Panel members at a virtual event staged by the Hudson Gateway Association of Realtors and OneKey MSL agreed that the hot real estate market is going to stay hot, at least as far out as they’re able to forecast.
An estimated 300 industry professionals signed on for the online event, “Getting the Deal Done: From The Hamptons to Manhattan, Scarsdale to the Catskills – A Seller’s Market.”
Bruce Cohen of the New York City law firm Cohen and Frankel, who specializes in real estate, said, “I don’t think we’ve ever been busier and I’ve been doing this a long time. One of the reasons is that interest rates just remain so low. Yes, there is euphoria.
“It was wrong to write off New York City during the pandemic,” he said, “and anyone who thinks this market is going to last forever is wrong, too. But I would say to every broker, attorney, buyer and seller, ‘If you want to do something, now is the time’.”
Other participants in the panel discussion included Jennifer Grimes, broker/owner, Country House Realty, Sullivan and Ulster counties; Lisa Lippman, associate real estate broker, Brown Harris Stevens, New York City; Laura Miller, associate real estate broker, Houlihan Lawrence, Scarsdale; Ernie Cervi, regional senior vice president, East End, Corcoran, Bridgehampton; and host Richard Haggerty, CEO of HGAR and president and chief growth officer of OneKey MLS.
“This seller’s market is going to last – particularly in Westchester, the Hudson Valley and on the East End — for quite some time,” said Haggerty, describing Sullivan County as the “hottest market we’ve had in our area.”
He reported that there was an 85% increase there in the number of single-family transactions in May compared with May of last year and an almost 10% increase in the median sale price.
Grimes said the market in the Catskills region was robust pre-pandemic, with the pandemic-related exodus from New York City adding to the surge.
“The pandemic sped up the process of maturation in terms of people discovering the Catskills, with so many coming up here to hike and do things to get out of New York City,” Grimes said. “The market exploded in an extraordinary way, where in some cases people were trying to buy houses sight unseen. Our value for money is significant here, so people feel they can buy for cash a lot of the time. Our second-home market is really what is driving everything here.”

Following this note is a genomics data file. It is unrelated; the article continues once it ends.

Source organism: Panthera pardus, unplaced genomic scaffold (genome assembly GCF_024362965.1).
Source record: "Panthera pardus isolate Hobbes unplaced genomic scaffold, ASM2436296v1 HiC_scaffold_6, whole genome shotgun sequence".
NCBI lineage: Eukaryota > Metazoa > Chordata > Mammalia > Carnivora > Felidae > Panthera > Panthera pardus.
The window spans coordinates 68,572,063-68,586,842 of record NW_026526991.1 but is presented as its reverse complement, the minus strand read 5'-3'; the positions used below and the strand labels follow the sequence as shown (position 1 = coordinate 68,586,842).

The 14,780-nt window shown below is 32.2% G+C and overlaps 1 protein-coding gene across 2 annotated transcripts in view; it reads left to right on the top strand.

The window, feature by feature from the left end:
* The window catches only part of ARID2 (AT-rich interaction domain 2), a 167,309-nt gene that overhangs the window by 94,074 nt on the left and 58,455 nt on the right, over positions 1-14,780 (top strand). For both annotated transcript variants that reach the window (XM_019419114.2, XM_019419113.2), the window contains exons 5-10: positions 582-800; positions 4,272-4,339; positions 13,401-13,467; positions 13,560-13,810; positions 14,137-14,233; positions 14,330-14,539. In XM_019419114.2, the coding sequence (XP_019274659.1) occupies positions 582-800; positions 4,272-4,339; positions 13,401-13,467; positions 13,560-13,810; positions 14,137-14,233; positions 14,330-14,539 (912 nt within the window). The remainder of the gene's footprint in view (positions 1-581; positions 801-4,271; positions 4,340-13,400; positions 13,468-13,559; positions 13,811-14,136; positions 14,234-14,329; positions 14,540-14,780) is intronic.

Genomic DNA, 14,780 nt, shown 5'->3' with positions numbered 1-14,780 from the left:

Lippman said, “In New York City we had a softer market, then we had Covid and it was super soft, and now we’re back to where we were pricewise pre-pandemic. There’s a feeling of euphoria.”
But Lippman cautioned sellers that the market still is price-sensitive.
“If you properly price something, it moves immediately. If you overprice it, no one calls. And, if you underprice it, you’ll have a crazy bidding war,” Lippman said.
Miller said, “The Westchester market is hot with pending sales in general up over 90%. In Scarsdale, which is my main area, it’s up around 80% and in Edgemont pending sales are up around 200%. There’s just high demand and a real scarcity of inventory. We are still seeing multiple bids and listings at all price ranges are selling significantly over asking.”
Cervi said his firm is seeing numbers that have never seen before on Long Island’s East End.
“The Hamptons market is up 89% over last year in the first quarter,” he said. “The average sale price has topped $2.7 million and the median price is $1.6 million, which is up 50%. The sellers are very realistic. If they price appropriately, they’re going to have a bidding war and sell over ask in those cases.”
The discussion was moderated by Brian D. Tormey, president of the title insurance and real estate services company TitleVest.